cancer, Chernobyl, clean water, climate change, dangers of nuclear, environment, France, Fukushima, Japan, KRYPTON 85, La Hague, North Korean, nuclear, nuclear accident, nuclear energy, nuclear fuel chain, nuclear industry, nuclear reactors, nuclear war, nuclear waste, nuclear weapons, nuclear weapons tests, radioactive discharges, radioactive discharges nuclear fuel chain, radioactive krypton, radioactive leaks, radioactive xenon, Sellafield, water, xenon
CTBTO discussing detection of radiation from the 2013 N. Korea underground Nuclear Weapons Test:http://youtu.be/pnVFgr_hIic. They try to make sure it’s not from another nuclear release, too.
“N.Korea’s nuclear weapons imminent threat – S.Korea’s Park
Posted:Mon, 12 Sep 2016 04:45:25 -0400
SEOUL, Sept 12 (Reuters) – North Korea’s nuclear weapons and missiles pose an imminent threat, South Korea’s President Park Geun-hye said on Monday, as tensions rose on the Korean peninsula in the wake of North Korea’s nuclear test last week.” http://www.reuters.com/article/northkorea-nuclear-park-idUSS6N18V00L?feedType=RSS&feedName=industrialsSector
“South Korea says new UN resolution on North should close loopholes
Posted:Mon, 12 Sep 2016 03:52:09 -0400 SEOUL, Sept 12 (Reuters) – The U.N. Security Council should adopt a new resolution on North Korea after its fifth nuclear test that closes loopholes left in the last resolution adopted in March, a South Korean foreign ministry official said on Monday.” http://www.reuters.com/article/northkorea-nuclear-southkorea-idUSS6N18V00K?feedType=RSS&feedName=industrialsSector
CTBTO Explains that radioactive Krypton and Xenon vent from underground nuclear weapons tests. How the CTBTO Monitors: http://youtu.be/HDyU6nsUJqA (Some underground nuclear weapons tests have vented more radiation than others).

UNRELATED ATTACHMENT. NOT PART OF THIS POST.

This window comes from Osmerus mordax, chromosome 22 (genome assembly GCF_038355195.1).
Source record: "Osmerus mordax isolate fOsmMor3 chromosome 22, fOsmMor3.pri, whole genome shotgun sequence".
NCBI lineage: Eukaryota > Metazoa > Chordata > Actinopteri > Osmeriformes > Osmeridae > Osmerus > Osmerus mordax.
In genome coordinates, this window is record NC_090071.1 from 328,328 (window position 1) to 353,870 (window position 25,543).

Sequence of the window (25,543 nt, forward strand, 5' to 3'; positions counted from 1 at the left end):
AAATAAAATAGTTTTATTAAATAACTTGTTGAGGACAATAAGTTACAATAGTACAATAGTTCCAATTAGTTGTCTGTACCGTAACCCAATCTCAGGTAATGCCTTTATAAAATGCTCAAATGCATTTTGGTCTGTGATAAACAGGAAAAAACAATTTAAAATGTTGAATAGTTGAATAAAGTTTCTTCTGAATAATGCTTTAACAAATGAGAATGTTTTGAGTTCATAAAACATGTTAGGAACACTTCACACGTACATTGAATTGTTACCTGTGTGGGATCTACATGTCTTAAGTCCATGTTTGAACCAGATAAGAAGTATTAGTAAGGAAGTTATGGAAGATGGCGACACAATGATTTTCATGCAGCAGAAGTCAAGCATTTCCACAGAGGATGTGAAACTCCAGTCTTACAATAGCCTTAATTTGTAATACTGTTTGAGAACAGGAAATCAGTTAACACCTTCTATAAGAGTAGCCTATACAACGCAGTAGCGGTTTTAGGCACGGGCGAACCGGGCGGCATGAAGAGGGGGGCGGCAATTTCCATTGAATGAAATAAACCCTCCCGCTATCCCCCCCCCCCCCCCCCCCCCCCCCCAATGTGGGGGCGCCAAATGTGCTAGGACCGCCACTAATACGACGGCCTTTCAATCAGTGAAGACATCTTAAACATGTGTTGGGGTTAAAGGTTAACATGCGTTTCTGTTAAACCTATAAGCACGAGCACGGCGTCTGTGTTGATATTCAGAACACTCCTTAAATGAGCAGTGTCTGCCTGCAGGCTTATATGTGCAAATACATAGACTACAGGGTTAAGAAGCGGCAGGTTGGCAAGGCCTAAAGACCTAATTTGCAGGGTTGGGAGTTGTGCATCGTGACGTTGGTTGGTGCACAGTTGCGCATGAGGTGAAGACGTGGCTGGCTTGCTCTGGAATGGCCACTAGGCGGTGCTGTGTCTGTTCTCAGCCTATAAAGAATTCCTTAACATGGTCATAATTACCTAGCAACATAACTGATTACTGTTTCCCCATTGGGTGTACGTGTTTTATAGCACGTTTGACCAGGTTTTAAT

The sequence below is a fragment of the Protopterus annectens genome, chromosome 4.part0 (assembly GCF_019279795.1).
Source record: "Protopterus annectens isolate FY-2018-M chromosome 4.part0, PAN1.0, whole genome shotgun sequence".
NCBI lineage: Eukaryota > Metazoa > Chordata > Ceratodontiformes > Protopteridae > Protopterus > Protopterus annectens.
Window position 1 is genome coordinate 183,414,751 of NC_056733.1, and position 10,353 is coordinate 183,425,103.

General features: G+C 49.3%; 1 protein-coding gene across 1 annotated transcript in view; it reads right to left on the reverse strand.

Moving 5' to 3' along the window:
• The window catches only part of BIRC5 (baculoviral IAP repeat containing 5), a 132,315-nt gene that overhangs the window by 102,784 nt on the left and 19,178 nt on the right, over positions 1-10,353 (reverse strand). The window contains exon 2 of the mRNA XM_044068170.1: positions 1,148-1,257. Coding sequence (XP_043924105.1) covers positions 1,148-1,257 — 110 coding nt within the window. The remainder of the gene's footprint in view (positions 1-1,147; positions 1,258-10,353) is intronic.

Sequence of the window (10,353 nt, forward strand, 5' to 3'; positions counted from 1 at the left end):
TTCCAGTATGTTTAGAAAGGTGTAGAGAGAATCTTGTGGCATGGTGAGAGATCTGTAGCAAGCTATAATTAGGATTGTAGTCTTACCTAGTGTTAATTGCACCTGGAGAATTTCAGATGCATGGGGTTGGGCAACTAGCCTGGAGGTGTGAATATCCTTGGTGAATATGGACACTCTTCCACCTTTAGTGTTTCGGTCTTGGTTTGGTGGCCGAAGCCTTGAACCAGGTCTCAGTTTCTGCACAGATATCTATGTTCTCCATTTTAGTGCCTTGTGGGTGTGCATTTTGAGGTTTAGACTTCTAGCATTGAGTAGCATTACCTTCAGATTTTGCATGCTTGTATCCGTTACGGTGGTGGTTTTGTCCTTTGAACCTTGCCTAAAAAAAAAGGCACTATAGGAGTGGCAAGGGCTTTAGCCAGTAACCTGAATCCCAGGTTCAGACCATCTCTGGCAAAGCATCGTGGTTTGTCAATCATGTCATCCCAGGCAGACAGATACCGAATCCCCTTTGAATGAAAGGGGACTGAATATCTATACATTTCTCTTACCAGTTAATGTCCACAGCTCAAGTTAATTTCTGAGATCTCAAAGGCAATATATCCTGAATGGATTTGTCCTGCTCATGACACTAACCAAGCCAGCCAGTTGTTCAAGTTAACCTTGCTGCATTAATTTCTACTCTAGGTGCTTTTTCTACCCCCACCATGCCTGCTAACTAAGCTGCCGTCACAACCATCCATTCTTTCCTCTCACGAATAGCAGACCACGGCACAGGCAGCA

“International Monitoring System (IMS) are already in place;… The system swiftly, reliably and precisely detected all four DPRK’s declared nuclear tests. After the DPRK announced nuclear test on 12 February 2013, the CTBTO was the only organization to detect radioactivity attributable to the event.” https://www.ctbto.org/press-centre/press-releases/2016/ctbto-executive-secretary-lassina-zerbo-on-the-unusual-seismic-event-detected-in-the-democratic-peoples-republic-of-korea/
( Initial Fukushima disaster tracking by CTBTO (March-April 2011): http://youtu.be/9b7PwKraaek It made it to North America and Russia within days. Within 2 weeks it could be found throughout the northern hemisphere. Within a little over a month it had reached the southern hemisphere. )
“Krypton-85 … radioactive noble gas (half-life = 10.76 years) that is produced by fission of uranium and plutonium. Sources have included nuclear-bomb testing, nuclear reactors, and the release of 85Kr during the reprocessing of fuel rods from nuclear reactors (Sittkus and Stockburger, 1976). Concentrations of 85Kr in the lower atmosphere show considerable spatial variability, primarily reflecting the locations of the major sources (Solomon et al, 1998). A strong gradient also exists between the northern and southern hemispheres where concentrations at the North Pole are approximately 30% higher than the South Pole due to convective mixing (Jacob et al., 1987; Zimmerman et al., 1989). / Although 85Kr has a half-life similar to that of 3H [tritium]. 85Kr has …. steadily increasing atmospheric input, whereas the 3H atmospheric input is a more complex function of season and latitude and has declined since cessation of atmospheric nuclear-bomb testing in the mid-1960s… Krypton-85 enters ground water by equilibration of the infiltration water with air in the unsaturated zone, assumed to have a 85Kr activity similar to that of the atmosphere. If the effects of hydrodynamic dispersion are small, the 85Kr specific activity of groundwater defines the time since the infiltration water was isolated from the atmosphere.” http://wwwrcamnl.wr.usgs.gov/isoig/period/kr_iig.html
“The chemical element krypton, whose principal source is the atmosphere, had a long-lived radioactive content, in the mid-1940s, of less than 5 dpm per liter of krypton. In the late 1940s, this content had risen to values in the range of 100 dpm per liter. It is now some hundred times higher than the late 1940 values. This radioactivity is the result of the dissolving of nuclear fuel for military and civilian purposes, and the release thereby of the fission product krypton-85 (half-life = 10.71 years, fission yield = 0.2%). The present largest emitter of krypton-85 is the French reprocessing plant at Cap-de-la-Hague” “The radioactivity of atmospheric krypton in 1949±1950” Anthony Turkevich et. al. Proc. Natl. Acad. Sci. USA Vol. 94, pp. 7807±7810, July 1997 http://www.ncbi.nlm.nih.gov/pmc/articles/PMC33711/